It seems likely that they follow on from a series of in-depth public consultations, such as ‘Your Britain’, that the party has always said would contribute to the shape of its 2015 manifesto.
For once, it seems, a political party was not lying!
Labour announced yesterday, “Ed Miliband will emphasise that Labour’s plan for creating wealth does not rely on just a few at the very top but on boosting productivity in every business and sector of the British economy.
“[He] will declare that Britain needs a better plan for prosperity than the Government’s failing plan which relies on allowing the most powerful and wealthy to do whatever they want.”
Crucially, the party is emphasising that “this modern industrial strategy is a different approach for Labour than in the past because it seeks to support working families not simply through tax-and-spend redistribution but by building a more inclusive prosperity.”
Here are the key points, as described by Labour:
Labour will back small businesses and new entrepreneurs who will provide the growth and jobs of the future.
· Cutting business rates
· Improving training and apprenticeships
· Promoting competition in energy and banking to ensure market efficiency, lower bills and better access to finance
· Handing more economic power to every part of the UK with £30 billion of devolved funding
Labour will back our biggest exporters which need certainty to invest:
· Staying in a reformed EU and not taking risks with our membership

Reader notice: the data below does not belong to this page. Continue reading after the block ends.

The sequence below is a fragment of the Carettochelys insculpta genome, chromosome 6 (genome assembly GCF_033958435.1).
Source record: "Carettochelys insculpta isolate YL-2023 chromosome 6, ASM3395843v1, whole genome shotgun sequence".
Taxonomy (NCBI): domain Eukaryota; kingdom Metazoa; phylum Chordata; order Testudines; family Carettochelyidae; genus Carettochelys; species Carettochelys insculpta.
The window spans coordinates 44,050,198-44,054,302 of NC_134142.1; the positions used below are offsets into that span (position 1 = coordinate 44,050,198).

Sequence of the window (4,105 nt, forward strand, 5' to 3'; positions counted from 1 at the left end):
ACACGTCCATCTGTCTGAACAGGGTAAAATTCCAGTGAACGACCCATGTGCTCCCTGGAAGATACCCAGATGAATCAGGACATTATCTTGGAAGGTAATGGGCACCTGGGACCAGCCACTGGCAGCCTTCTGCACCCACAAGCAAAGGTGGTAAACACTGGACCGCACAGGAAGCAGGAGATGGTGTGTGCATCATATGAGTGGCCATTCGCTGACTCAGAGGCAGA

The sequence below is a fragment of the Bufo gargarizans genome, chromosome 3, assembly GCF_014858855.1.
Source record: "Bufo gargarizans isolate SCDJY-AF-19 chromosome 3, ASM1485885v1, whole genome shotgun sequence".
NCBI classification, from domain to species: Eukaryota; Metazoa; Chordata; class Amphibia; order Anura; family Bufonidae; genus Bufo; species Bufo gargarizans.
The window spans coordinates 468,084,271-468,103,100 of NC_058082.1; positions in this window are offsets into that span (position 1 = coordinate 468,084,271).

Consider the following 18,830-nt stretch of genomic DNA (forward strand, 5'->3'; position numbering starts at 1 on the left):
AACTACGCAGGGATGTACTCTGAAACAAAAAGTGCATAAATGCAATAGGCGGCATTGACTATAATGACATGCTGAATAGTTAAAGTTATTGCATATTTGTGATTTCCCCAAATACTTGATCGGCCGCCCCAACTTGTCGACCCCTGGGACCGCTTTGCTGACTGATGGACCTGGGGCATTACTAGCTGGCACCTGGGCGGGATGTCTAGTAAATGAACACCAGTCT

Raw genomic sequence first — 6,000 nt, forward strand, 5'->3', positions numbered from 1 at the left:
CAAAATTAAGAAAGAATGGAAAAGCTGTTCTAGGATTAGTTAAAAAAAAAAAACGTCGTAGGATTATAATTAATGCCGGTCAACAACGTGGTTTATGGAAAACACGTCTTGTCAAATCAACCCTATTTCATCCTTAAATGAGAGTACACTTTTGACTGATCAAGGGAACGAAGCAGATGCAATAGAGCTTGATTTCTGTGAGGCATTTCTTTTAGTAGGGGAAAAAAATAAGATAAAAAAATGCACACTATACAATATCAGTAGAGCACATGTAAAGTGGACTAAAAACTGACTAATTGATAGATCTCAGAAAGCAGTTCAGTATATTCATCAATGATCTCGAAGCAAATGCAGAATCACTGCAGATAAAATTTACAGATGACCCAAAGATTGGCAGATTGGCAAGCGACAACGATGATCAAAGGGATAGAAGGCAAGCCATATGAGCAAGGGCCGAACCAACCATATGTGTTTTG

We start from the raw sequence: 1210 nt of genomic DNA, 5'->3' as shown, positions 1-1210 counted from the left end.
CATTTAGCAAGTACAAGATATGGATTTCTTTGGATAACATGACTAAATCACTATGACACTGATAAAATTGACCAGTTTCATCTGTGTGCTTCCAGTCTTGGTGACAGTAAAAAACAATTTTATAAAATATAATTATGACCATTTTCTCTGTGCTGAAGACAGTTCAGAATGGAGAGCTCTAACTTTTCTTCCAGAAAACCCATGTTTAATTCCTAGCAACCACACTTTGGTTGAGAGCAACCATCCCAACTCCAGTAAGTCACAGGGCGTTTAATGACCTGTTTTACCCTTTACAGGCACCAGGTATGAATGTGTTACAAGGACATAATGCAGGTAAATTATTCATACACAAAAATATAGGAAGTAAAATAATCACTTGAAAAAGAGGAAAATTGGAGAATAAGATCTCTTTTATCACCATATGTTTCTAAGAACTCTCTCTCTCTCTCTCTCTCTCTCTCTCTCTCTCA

· Building a strong economic foundation with a tough and balanced approach to cutting the deficit
· Guaranteeing Britain has the most competitive rate of corporation tax in the G7
· Promoting long-termism by changing the rules on takeovers
Labour will back our big employing sectors such as retail and social care by tackling undercutting, with firms coming together to raise productivity and standards:
· Industry led bodies to raise productivity, like we have now in the car industry
· Banning exploitative zero hours contracts
· Raising the National Minimum Wage closer to average earnings – £8 an hour by 2020
· Offering tax breaks to employers who adopt the Living Wage
· Making it illegal to undercut by exploiting migrant workers
Labour will back every sector of the economy by ensuring the public sector plays an active part in driving up productivity by:
· Recognising its role in supporting cutting-edge innovation and research
· Making strategic investment and procurement decisions